Other friends decamped to coffee shops. Some went home to their parents. I went up to the Lake District to a practice where I’d seen lots of EMS… I sat and went through their X-ray library and went out on calls for a break… I even did my first solo cow C-section during my revision period. I learnt more there than I did in the library.
The day before my first exam I went for a deep tissue back massage at 2pm and did no revision afterwards. It was a great decision – I was fresh and relaxed for exams, and had much better perspective.
EXAM SUPER SMOOTHIE I created this in my final year (what else do you do when you’re supposed to be revising?!). It was the perfect psychological boost in the middle of the morning when my enthusiasm was starting to wane. Tastes like chocolate milkshake. Contains caffeine. Is healthy. What more do you need?
1 ripe banana (too ripe to eat so it’s super sweet!)
1 shot of espresso, or 1 teaspoon of instant coffee granules (optional caffeine kick)
1-2 rounded teaspoons of cocoa powder
Squirt of honey (start with a small squeeze and test the sweetness – you might need more if your bananas are still at the edible stage of ripeness).
Some milk – how much depends on how thick you like your smoothie.
You’ll need a smoothie maker, but mine was a £10 handheld stick one from a supermarket, so it doesn’t have to be fancy.
Try adding a handful of porridge oats for a tasty breakfast
Add a few drops of vanilla essence to add a bit of sweetness (optional), or vanilla yoghurt (adds a bit of rich creamy taste)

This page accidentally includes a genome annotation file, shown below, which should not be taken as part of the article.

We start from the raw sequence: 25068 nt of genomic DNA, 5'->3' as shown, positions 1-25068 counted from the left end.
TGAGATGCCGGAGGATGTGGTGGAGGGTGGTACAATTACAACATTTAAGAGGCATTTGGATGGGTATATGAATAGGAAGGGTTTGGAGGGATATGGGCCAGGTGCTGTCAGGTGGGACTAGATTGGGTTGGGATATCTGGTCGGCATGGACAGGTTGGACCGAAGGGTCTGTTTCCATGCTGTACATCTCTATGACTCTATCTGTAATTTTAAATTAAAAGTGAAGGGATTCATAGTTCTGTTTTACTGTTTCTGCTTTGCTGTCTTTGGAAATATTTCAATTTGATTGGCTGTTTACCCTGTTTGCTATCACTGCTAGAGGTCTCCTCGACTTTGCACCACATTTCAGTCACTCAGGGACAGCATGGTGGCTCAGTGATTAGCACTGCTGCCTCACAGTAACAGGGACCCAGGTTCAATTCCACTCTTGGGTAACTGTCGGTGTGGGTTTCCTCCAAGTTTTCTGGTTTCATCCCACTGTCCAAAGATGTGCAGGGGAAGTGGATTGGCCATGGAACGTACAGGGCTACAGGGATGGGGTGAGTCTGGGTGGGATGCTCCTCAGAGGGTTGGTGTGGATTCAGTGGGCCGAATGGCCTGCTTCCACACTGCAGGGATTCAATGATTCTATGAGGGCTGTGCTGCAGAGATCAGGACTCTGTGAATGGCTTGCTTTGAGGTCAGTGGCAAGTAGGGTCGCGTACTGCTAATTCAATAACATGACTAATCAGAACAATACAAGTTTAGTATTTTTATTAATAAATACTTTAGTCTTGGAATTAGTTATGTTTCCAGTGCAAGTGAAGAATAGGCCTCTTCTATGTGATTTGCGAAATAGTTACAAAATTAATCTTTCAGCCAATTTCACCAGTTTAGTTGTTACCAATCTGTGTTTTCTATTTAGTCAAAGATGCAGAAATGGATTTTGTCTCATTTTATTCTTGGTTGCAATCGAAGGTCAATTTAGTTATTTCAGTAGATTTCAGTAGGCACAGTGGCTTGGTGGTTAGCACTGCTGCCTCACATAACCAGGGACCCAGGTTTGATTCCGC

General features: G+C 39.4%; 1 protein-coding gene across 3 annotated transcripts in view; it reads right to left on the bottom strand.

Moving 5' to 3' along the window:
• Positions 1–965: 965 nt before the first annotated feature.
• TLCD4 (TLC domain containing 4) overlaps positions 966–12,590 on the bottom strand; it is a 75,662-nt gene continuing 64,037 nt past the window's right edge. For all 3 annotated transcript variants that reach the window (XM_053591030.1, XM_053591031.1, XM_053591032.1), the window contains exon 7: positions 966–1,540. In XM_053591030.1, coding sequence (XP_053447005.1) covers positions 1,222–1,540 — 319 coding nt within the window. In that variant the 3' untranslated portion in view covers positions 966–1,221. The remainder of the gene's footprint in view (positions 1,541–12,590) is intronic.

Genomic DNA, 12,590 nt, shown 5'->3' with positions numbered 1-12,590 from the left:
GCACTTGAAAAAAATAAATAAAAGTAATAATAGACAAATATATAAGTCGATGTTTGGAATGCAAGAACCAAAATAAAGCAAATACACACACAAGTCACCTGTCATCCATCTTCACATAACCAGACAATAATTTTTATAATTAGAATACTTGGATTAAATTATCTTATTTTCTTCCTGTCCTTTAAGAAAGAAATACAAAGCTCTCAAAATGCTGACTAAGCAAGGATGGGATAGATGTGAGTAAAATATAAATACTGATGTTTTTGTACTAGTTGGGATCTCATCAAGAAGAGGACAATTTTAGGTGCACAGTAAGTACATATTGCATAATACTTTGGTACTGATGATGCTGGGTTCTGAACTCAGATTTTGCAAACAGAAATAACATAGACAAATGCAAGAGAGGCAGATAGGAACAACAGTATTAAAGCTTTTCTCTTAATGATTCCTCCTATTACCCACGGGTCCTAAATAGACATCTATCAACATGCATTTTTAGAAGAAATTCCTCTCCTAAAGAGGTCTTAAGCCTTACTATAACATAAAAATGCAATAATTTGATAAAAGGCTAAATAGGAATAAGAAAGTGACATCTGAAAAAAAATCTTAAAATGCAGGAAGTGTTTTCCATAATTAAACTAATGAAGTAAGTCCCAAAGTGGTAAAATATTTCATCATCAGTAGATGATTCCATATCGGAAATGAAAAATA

Like it colder – more like a milkshake? Simply peel and freeze your spotty old bananas in a bag and break them into the smoothie maker straight from the freezer.
Milk variations – soya, almond, or try it with coconut milk (I’ve never done this… let me know if you do!)
Make up your own and post below – I graduated over a decade ago and I still make this smoothie as a pick me up… but I’d love to try your alternatives.
How do you survive exams? Read a blog from an exam sick final year. Or click HERE for a great blog from Student minds
Exam tips – learn to think like a vet, rather than regurgitate a load of facts for an exam.
Study Aids: super smoothie recipe, super-naps (research shows coffee and a nap is better than coffee or a nap to recharge your batteries).
Client Communication – Our ability to do the job we trained for depends entirely on our clients, yet we’re taught precious little on how best to engage with them. Click HERE for resources on improving your client skills… and consequently your ability to vet effectively.